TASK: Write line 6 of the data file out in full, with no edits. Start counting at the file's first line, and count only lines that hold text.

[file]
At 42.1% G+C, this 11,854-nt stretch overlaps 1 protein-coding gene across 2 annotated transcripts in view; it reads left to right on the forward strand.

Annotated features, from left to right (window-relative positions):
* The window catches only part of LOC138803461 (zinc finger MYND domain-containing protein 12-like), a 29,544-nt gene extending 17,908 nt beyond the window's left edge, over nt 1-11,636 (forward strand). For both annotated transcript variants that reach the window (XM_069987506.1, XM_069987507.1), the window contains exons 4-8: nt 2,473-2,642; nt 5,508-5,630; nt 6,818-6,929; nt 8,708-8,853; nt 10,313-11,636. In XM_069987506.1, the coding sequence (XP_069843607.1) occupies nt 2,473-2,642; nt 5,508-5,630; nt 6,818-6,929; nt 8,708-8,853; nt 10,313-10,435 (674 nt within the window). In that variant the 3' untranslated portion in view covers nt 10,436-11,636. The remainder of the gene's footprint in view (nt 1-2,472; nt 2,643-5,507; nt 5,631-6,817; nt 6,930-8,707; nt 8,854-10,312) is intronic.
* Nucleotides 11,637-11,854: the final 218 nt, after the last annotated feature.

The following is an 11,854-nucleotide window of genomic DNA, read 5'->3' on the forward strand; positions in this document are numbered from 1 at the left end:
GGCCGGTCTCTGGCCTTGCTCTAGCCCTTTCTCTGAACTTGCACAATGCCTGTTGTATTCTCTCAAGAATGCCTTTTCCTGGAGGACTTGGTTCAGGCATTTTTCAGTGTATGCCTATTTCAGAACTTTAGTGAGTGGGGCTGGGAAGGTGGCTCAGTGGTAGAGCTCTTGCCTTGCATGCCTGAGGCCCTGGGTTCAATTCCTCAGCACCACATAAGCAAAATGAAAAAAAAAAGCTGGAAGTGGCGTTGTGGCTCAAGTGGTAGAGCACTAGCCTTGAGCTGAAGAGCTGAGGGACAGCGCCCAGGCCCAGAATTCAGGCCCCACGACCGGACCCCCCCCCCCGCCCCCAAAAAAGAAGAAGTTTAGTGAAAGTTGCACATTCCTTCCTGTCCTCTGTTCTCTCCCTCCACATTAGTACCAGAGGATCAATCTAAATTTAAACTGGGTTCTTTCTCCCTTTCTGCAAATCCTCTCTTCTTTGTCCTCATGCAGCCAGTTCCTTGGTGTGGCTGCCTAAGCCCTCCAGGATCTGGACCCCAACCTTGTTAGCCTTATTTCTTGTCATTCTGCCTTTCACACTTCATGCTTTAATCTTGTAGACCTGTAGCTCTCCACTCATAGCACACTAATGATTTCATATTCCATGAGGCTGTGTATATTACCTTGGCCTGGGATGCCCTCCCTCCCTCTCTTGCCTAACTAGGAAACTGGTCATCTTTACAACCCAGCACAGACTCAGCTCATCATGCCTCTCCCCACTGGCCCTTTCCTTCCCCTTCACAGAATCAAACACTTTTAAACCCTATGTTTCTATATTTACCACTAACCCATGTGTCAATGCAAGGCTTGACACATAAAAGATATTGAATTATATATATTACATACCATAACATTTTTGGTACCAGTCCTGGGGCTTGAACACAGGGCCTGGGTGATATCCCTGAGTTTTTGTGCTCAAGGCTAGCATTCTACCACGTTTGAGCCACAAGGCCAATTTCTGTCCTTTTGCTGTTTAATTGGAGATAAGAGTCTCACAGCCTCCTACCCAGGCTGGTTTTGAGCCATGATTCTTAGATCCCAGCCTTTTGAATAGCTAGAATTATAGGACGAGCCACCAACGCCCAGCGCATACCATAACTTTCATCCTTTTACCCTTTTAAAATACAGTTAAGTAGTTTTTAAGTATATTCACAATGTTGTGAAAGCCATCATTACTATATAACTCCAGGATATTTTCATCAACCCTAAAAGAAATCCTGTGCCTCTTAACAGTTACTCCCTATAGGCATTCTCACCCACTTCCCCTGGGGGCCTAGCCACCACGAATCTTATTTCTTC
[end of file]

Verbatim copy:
GGCCGGTCTCTGGCCTTGCTCTAGCCCTTTCTCTGAACTTGCACAATGCCTGTTGTATTCTCTCAAGAATGCCTTTTCCTGGAGGACTTGGTTCAGGCATTTTTCAGTGTATGCCTATTTCAGAACTTTAGTGAGTGGGGCTGGGAAGGTGGCTCAGTGGTAGAGCTCTTGCCTTGCATGCCTGAGGCCCTGGGTTCAATTCCTCAGCACCACATAAGCAAAATGAAAAAAAAAAGCTGGAAGTGGCGTTGTGGCTCAAGTGGTAGAGCACTAGCCTTGAGCTGAAGAGCTGAGGGACAGCGCCCAGGCCCAGAATTCAGGCCCCACGACCGGACCCCCCCCCCCGCCCCCAAAAAAGAAGAAGTTTAGTGAAAGTTGCACATTCCTTCCTGTCCTCTGTTCTCTCCCTCCACATTAGTACCAGAGGATCAATCTAAATTTAAACTGGGTTCTTTCTCCCTTTCTGCAAATCCTCTCTTCTTTGTCCTCATGCAGCCAGTTCCTTGGTGTGGCTGCCTAAGCCCTCCAGGATCTGGACCCCAACCTTGTTAGCCTTATTTCTTGTCATTCTGCCTTTCACACTTCATGCTTTAATCTTGTAGACCTGTAGCTCTCCACTCATAGCACACTAATGATTTCATATTCCATGAGGCTGTGTATATTACCTTGGCCTGGGATGCCCTCCCTCCCTCTCTTGCCTAACTAGGAAACTGGTCATCTTTACAACCCAGCACAGACTCAGCTCATCATGCCTCTCCCCACTGGCCCTTTCCTTCCCCTTCACAGAATCAAACACTTTTAAACCCTATGTTTCTATATTTACCACTAACCCATGTGTCAATGCAAGGCTTGACACATAAAAGATATTGAATTATATATATTACATACCATAACATTTTTGGTACCAGTCCTGGGGCTTGAACACAGGGCCTGGGTGATATCCCTGAGTTTTTGTGCTCAAGGCTAGCATTCTACCACGTTTGAGCCACAAGGCCAATTTCTGTCCTTTTGCTGTTTAATTGGAGATAAGAGTCTCACAGCCTCCTACCCAGGCTGGTTTTGAGCCATGATTCTTAGATCCCAGCCTTTTGAATAGCTAGAATTATAGGACGAGCCACCAACGCCCAGCGCATACCATAACTTTCATCCTTTTACCCTTTTAAAATACAGTTAAGTAGTTTTTAAGTATATTCACAATGTTGTGAAAGCCATCATTACTATATAACTCCAGGATATTTTCATCAACCCTAAAAGAAATCCTGTGCCTCTTAACAGTTACTCCCTATAGGCATTCTCACCCACTTCCCCTGGGGGCCTAGCCACCACGAATCTTATTTCTTC